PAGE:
Previous treatment studies of AN have focused on a number of problems, the most daunting of which is the difficulty in recruiting sufficient participants although this difficulty appears less problematic in adolescents than adults.(7
) In a multisite trial enrolling a majority of adults it appeared that the pool of potential participants began to shrink after 2 years and was largely drained within 4 years.(8
) In retrospect this is not surprising because the adult pool is refilled slowly as those who have failed treatment in adolescence come into the pool. Many of these individuals are unwilling to seek treatment. The adolescent pool on the other hand is continually refilled with new cases and adolescents are essentially unable to refuse treatment.
In the RIAN study the numbers entered varied between sites as did the entry rates and one site was discontinued because of a low entry rate. This raises a difficult problem for future research. Because AN has a relatively low incidence many studies will have to rely on a multisite design. For this reason it will be necessary to identify sites in the U.S. capable of recruiting sufficient participants to engage in such trials. Our study makes it clear that forecasting recruitment rates is difficult unless there is prior experience in each of the sites with a similar trial. In the RIAN trial none of the original sites (all but Stanford) had experience in recruiting adolescents with AN to treatment studies although some sites had experience recruiting adults with AN. The original recruitment rate was set at approximately 2 participants/month per site based on the experience of two sites in a previous multisite study.(30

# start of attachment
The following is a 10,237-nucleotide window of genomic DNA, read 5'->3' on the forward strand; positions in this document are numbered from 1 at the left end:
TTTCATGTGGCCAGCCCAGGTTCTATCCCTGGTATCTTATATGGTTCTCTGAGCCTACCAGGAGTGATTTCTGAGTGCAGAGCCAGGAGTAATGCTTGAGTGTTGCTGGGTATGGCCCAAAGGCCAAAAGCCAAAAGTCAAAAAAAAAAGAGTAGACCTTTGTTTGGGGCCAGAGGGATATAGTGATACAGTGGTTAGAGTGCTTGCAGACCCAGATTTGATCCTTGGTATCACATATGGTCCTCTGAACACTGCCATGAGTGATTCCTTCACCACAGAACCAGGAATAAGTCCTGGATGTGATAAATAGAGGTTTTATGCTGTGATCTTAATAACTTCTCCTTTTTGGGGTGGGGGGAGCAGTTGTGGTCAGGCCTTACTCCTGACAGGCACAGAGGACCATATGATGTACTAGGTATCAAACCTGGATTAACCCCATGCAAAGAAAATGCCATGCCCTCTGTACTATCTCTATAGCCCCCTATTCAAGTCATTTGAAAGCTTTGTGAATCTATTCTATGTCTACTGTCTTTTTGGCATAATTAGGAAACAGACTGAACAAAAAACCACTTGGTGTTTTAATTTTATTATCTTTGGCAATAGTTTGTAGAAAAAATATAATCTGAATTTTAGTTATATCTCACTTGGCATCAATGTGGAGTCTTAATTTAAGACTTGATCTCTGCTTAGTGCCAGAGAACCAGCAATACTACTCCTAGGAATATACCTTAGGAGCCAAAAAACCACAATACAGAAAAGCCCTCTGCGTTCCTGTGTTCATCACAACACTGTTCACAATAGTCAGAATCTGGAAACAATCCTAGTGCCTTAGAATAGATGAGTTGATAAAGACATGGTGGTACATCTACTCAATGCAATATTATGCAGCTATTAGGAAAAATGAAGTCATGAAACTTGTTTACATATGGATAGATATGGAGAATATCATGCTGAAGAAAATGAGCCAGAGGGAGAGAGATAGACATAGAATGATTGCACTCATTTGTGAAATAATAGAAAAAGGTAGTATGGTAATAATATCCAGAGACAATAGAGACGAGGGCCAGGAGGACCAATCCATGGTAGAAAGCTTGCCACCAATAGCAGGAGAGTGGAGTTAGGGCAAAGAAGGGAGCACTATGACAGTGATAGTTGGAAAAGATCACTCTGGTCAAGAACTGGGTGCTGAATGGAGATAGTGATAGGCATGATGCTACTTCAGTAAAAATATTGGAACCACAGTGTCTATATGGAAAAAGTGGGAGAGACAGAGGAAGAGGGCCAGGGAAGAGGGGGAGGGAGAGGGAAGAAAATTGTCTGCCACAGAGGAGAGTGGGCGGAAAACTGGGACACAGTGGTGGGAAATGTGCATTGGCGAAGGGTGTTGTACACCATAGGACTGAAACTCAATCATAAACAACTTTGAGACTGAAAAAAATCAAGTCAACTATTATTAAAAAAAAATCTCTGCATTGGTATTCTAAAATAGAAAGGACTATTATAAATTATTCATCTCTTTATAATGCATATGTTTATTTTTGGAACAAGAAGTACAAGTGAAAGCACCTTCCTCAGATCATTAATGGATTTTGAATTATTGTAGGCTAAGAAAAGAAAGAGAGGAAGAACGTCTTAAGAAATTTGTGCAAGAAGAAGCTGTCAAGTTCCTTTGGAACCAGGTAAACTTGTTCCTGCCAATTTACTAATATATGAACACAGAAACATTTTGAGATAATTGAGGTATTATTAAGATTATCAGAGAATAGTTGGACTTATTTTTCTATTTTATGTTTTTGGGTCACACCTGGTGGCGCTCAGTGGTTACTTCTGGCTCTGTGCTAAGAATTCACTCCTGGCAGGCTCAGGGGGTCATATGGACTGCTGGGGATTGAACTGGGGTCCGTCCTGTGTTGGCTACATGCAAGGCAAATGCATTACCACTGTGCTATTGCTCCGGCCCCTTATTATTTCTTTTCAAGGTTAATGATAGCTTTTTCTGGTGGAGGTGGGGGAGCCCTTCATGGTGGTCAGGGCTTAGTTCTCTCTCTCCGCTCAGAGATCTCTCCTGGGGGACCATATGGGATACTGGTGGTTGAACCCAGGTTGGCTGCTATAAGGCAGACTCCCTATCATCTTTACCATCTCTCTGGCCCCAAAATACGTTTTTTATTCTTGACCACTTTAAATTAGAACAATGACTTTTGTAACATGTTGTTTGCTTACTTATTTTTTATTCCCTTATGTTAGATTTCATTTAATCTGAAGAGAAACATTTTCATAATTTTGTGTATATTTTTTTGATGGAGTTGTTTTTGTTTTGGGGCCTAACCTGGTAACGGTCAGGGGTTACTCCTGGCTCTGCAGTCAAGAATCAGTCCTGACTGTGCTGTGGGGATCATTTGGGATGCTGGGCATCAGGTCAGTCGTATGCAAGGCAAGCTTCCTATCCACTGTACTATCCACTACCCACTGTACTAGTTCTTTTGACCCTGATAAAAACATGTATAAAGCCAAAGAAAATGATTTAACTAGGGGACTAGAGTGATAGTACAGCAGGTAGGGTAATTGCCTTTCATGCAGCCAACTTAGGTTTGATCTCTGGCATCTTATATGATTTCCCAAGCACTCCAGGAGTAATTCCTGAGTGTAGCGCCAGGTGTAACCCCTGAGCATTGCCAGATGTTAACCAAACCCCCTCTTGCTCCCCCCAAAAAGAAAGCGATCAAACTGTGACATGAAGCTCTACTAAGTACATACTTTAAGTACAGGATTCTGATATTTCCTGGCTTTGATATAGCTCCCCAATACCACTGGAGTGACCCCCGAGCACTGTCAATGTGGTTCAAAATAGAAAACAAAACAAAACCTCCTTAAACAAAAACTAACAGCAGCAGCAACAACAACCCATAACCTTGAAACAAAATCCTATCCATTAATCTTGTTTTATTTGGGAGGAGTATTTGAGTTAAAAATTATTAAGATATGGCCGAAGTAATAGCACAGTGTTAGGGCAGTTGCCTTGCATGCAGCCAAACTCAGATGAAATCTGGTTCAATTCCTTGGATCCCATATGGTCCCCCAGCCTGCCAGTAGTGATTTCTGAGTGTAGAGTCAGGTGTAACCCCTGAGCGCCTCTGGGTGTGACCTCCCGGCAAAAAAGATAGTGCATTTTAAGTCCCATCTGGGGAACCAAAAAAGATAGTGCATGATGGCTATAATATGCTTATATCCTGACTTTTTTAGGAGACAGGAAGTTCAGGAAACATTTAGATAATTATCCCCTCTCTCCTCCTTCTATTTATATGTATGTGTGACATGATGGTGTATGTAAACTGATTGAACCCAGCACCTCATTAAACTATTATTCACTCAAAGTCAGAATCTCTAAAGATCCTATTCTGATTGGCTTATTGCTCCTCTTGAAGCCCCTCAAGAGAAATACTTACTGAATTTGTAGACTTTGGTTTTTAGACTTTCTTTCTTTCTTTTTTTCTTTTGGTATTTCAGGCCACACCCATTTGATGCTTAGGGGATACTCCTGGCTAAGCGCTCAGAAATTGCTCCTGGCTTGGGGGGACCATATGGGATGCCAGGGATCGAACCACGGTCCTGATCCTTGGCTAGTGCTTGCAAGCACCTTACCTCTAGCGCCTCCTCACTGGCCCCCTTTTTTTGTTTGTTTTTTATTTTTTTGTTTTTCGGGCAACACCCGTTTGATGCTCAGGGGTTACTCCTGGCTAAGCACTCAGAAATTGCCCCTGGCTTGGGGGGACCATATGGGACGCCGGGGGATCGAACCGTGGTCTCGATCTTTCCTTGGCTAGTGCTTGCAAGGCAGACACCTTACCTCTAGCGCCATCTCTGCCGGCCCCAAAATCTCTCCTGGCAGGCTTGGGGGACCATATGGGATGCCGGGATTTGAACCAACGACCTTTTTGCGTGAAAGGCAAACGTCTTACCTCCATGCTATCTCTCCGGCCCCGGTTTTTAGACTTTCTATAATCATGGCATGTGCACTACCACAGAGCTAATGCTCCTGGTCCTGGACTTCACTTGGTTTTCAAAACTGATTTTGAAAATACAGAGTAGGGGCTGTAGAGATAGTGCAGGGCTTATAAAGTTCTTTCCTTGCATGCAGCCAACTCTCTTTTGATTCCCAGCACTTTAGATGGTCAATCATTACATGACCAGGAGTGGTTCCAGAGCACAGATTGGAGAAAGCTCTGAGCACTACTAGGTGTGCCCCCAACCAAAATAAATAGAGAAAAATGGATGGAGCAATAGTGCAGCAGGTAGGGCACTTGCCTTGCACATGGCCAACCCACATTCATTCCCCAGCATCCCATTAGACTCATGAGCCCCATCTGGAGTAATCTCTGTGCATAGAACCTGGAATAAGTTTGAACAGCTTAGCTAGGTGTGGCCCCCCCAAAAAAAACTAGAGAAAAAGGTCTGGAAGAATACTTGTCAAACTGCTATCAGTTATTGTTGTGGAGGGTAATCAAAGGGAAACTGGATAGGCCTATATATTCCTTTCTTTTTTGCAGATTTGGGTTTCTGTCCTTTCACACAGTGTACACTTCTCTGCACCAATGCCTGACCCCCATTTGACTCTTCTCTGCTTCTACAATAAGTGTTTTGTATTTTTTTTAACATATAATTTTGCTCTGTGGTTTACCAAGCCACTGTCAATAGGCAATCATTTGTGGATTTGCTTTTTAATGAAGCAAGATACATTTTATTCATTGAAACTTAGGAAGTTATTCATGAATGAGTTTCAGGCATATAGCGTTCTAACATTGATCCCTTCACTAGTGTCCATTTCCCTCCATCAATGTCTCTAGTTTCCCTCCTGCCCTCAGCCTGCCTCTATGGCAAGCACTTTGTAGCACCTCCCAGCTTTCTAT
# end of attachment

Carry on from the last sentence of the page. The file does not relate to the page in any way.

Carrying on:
) However, the recruitment rate for the RIAN trial averaged 0.9/month per site with considerable variability between sites. With medication the rate was slower averaging 0.6/month per site. The rate for adult AN trials will likely be considerably less. This raises the question whether future multisite studies should include more sites than appear to be needed in order to ensure successful recruitment. In the RIAN trial it was fortuitous that another site (Stanford) with therapists trained in each modality and with prior experience in recruitment of adolescents with AN was available to replace the site with recruitment difficulties.